16. Styx, Pieces of Eight
It’s the nineteen-seventies, and Styx’s Pieces of Eight is a concept album, so it’s absolutely got to have some weighty philosophical concerns pressed into its grooves. In this instance, the album was preoccupied by the influence of money, supposedly from the angle of examining its nefarious influence in all aspects of modern life. It was a surely a subject the band had a sudden intimate acquaintance with, having broken through the arena rock stardom with their prior album, 1977’s The Grand Illusion, bolstered by the Top 10 single “Come Sail Away.” That condemnation of material gain in favor of the purity of personal artistic dreams isn’t what everyone heard on the album, though. Most notably, there was the scorching assessment delivered by famed critic Lester Bangs in the pages of Rolling Stone, calling the album “sheer self-aggrandizement on the most puerile level,” also dismissing the whole thing as “narcissistic slop.” If Styx was pushing back against materialistic excess, it was about the only sort of excess with which they took issue.
By the evidence of the songs they churned out, Styx was luminously enamored with bombast. Even at its leanest, the songs on Pieces of Eight are big, big, big. “I’m O.K” is in some ways as simple as its title, but then there’s Dennis DeYoung’s trademark floridly effusive vocals soaring over the afterburner of his silly keyboard fills, Tommy Shaw’s gushing guitar solo furthering the sense of imbalance. It’s prog rock with a more eager version of theatricality. Styx never really sounded like they meant to cavort upon misty mountains, but they shrewdly knew there was a good payday in aiming their music straight at those who did. “Sing for the Day” starts like a dispatch from some synth-driven Renaissance Faire of the future, and “Lords of the Ring” comes across like it was written by an especially dopey undergraduate who barely remembered the plot of J.R.R. Tolkien’s epic story but was really game to fake his way through a drunken recap (“And though the legend was pure fantasy/ We still need the hope it brings, so let’s sing”).
Styx fares a bit better when their ambition fades a little, and all they want it to build a good rock song. “Blue Collar Man (Long Nights)” and “Renegade,” both Shaw compositions and both Top 40 singles, are surprisingly satisfying, largely trading grandiosity for comparative directness. If the guitar solo on the latter is a little wanky, well, it also sorta rocks, in that big, dumb fun sort of way. If these tracks arguably represent the points where the album isn’t living up to its stated grand ambitions, they’re also the songs that feel agreeably free from the preposterous muck of high-gloss seventies rock god dreaming. And when Styx just got down to the business of being a rock band, they were actually pretty good at it, with evident skillful musicianship and just the right dose of passion. I wouldn’t posit they were a great band, but they were probably better than their somewhat sorry reputation indicates. Their path to success argued against them making the material leaner and focusing on that. Record buyers made it clear that they wanted Styx to continue swirling in grand illusions.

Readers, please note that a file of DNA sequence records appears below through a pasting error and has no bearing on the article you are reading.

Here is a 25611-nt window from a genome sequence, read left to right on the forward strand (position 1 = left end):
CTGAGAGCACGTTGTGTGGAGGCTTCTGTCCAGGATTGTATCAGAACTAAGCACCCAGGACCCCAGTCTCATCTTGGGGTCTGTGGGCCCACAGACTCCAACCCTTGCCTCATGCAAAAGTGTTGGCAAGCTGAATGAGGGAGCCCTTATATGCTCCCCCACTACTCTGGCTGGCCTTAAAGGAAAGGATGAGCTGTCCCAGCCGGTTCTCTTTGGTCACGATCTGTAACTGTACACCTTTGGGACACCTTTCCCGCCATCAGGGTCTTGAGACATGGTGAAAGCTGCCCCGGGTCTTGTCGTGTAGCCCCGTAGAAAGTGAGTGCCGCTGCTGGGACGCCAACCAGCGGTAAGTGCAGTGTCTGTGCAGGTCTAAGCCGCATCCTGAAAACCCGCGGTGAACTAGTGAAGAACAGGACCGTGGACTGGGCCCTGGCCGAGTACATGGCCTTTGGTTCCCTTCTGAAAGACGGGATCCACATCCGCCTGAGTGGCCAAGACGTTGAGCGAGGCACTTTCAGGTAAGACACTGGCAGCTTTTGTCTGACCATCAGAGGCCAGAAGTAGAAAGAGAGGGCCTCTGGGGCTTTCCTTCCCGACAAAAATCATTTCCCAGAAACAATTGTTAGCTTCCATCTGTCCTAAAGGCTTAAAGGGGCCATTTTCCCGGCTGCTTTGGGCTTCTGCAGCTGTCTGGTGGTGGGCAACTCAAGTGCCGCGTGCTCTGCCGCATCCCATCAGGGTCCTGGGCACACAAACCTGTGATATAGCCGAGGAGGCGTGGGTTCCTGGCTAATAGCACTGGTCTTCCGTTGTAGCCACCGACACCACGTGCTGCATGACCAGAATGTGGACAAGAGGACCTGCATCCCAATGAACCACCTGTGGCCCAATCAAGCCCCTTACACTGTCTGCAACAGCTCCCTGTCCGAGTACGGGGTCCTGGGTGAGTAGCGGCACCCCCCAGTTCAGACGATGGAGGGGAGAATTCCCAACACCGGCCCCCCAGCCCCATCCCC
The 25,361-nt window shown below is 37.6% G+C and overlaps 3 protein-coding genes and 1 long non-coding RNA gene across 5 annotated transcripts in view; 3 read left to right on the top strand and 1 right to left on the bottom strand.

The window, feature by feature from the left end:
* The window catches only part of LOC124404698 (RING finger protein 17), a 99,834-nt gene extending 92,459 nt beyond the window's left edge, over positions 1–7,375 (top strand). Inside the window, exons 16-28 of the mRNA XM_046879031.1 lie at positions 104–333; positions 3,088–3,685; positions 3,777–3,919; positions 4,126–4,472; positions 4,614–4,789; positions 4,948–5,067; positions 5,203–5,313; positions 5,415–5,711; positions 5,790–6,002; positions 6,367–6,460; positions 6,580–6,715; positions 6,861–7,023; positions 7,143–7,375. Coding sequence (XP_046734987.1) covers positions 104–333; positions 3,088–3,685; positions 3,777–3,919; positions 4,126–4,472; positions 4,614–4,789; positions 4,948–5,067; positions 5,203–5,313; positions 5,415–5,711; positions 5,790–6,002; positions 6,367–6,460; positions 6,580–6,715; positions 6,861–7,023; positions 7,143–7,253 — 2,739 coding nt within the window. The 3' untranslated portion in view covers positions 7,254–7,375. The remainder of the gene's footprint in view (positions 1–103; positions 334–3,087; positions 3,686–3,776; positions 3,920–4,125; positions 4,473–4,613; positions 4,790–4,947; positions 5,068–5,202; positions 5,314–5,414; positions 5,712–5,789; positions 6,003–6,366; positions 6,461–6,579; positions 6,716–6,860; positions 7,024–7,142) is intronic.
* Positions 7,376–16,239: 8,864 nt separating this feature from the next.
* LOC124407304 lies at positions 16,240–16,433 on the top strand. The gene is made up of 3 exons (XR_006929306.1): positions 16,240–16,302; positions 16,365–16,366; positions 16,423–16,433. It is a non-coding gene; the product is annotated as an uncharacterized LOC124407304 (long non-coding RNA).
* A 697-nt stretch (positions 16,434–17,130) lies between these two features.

Somewhat improbably, Styx simply got bigger from here. Their next album, 1979’s Cornerstone, delivered the band’s first chart-topping single, and they had their first album make it to the number one position on the relevant Billboard chart with 1981’s Paradise Theater. While there are all sorts of albums bearing the band’s name that were released later, for all practical purposes they wrapped things up with 1983’s ludicrous concept album hit Kilroy Was Here. Reunions would come, but the band broke up in 1984, making way for DeYoung and Shaw to offer up two of the great guilty pleasure singles of the nineteen-eighties. Seriously, I freakin’ love the song waiting behind that second hyperlink in the preceding sentence.
–26: Darkness on the Edge of Town
–25: Give Thankx
–24: Caravan to Midnight
–23: Next of Kihn
–22: 52nd Street
–21: Crafty Hands
–20: Luxury You Can Afford
–19: Some Girls
–18: Mr. Gone